Sometimes the horizon is defined by a wall behind which rises the noise of a disappearing train. The whole nostalgia of the infinite is revealed to us behind the geometrical precision of the square. We experience the most unforgettable movements when certain aspects of the world, whose existence we completely ignore, suddenly confront us with the revelation of mysteries lying all the time within our reach and which we cannot see because we are too short-sighted, and cannot feel because our senses are inadequately developed. Their dead voices speak to us from nearby, but they sound like voices from another planet.
–Giorgio de Chirico
A turning point for me when I was first stumbling around with my own painting was when I encountered the work of Giorgio de Chirico, an Italian painter of darkly toned metaphorical works. He lived from 1888 until 1978 but was primarily known for his early work from 1909-1919 which is called his Metaphysical Period. Metaphysics is devoted to the exploration of what is behind visible reality without relying on measurable data. Very mystical. De Chirico’s work after 1919 became more realistic and more traditional.
His later work was less colorful, less symbolic, less powerful and way more mundane. It is definitely the work from the earlier Metaphysical period that defines him as the artist as we know him today.
I was immediately drawn to that work. It was full of high contrast, with sharp light and dark. The colors were bold, bright and vibrant, yet there was darkness implied in them. The compositions were full of interesting juxtapositions of forms and perspectives. It was a visual feast for me.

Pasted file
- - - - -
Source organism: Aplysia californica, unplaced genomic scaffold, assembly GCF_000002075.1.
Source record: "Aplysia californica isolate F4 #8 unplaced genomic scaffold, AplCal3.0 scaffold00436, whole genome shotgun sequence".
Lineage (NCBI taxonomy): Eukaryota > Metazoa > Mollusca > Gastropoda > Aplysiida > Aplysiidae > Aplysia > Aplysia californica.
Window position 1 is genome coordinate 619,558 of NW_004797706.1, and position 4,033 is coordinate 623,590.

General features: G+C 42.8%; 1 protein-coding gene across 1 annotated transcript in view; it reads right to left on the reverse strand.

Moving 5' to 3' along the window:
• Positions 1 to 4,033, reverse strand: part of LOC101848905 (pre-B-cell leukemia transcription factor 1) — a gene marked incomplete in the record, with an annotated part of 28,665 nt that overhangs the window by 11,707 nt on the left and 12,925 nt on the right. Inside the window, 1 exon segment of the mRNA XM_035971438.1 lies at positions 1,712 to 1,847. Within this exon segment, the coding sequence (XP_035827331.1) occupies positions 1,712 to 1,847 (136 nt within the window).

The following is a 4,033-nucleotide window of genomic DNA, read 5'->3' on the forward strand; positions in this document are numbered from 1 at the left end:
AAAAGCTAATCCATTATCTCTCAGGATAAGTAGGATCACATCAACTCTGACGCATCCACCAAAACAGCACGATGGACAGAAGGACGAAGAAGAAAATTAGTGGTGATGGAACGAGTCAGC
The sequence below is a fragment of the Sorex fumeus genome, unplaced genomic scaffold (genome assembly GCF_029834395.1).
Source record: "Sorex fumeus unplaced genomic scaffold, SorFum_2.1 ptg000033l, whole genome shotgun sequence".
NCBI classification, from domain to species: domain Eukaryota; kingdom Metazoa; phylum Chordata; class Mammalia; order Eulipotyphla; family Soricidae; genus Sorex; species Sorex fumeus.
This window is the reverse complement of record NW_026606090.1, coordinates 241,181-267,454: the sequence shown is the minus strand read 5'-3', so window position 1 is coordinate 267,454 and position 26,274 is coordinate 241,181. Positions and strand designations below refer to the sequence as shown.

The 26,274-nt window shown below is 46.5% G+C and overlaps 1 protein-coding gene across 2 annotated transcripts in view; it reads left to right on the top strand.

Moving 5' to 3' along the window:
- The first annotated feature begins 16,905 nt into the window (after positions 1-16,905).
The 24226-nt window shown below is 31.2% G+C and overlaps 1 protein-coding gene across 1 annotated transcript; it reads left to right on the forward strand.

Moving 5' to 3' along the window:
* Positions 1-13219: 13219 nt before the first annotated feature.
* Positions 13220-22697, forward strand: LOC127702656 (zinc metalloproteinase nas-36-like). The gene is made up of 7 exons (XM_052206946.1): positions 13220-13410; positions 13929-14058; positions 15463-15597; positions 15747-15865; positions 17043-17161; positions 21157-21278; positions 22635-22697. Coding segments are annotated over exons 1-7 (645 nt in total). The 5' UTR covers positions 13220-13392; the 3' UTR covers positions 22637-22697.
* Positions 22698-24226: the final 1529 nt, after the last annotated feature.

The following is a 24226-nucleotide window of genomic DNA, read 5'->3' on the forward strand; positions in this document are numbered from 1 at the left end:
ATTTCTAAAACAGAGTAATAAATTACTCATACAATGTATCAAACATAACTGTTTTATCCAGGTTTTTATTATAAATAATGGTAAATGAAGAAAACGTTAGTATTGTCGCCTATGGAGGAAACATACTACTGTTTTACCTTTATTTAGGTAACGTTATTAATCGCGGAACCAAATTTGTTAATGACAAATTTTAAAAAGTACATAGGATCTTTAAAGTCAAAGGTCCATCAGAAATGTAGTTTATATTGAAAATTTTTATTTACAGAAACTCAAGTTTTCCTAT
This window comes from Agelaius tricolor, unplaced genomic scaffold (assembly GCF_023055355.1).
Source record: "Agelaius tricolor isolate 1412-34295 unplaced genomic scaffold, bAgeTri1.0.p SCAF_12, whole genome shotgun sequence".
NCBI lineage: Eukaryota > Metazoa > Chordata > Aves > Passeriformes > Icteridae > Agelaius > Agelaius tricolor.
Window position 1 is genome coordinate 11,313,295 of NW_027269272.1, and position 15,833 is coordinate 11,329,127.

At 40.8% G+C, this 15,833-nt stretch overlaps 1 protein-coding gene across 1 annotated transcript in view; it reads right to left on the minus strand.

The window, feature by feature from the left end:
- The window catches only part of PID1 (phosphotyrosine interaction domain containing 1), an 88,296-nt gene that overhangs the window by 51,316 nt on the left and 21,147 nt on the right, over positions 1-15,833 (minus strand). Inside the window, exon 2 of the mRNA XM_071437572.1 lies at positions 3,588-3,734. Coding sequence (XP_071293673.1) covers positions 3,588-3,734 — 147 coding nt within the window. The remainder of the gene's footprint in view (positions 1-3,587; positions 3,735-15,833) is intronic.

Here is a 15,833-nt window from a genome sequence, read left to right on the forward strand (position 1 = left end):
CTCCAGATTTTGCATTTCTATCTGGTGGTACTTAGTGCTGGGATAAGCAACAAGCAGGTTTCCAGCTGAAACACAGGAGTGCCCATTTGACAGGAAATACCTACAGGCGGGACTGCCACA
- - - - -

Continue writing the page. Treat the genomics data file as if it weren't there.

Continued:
At that time in my own painting, I was still painting in a fairly traditional manner, especially with watercolors. That is to say that I was achieving light through the transparency of my paint, letting the underlying paper show through. It was pretty clean which was fine. But it wasn’t what I was looking for in my work.
Seeing de Chirico’s paintings made me realize what I wanted. It was that underlying darkness that his work possessed. It was a grittiness, a dark dose of the reality of our existence. I immediately began to experiment with different methods that would introduce a base of darkness that the light and color could play off. My work began to change in short order and strides forward came much quicker as a result of simply sensing something in de Chirico’s work that wasn’t there in my own.
Perhaps that is what is meant by metaphysical…
This post is a combination of a couple of posts from years ago. I really wanted to use his quote at the top because I often get that feeling from certain paintings, that they represent “voices from another planet,” that they come from a point well beyond our realm of knowledge. I also wanted to include the video below that shows much of De Chirico’s metaphysical work. Take a look below.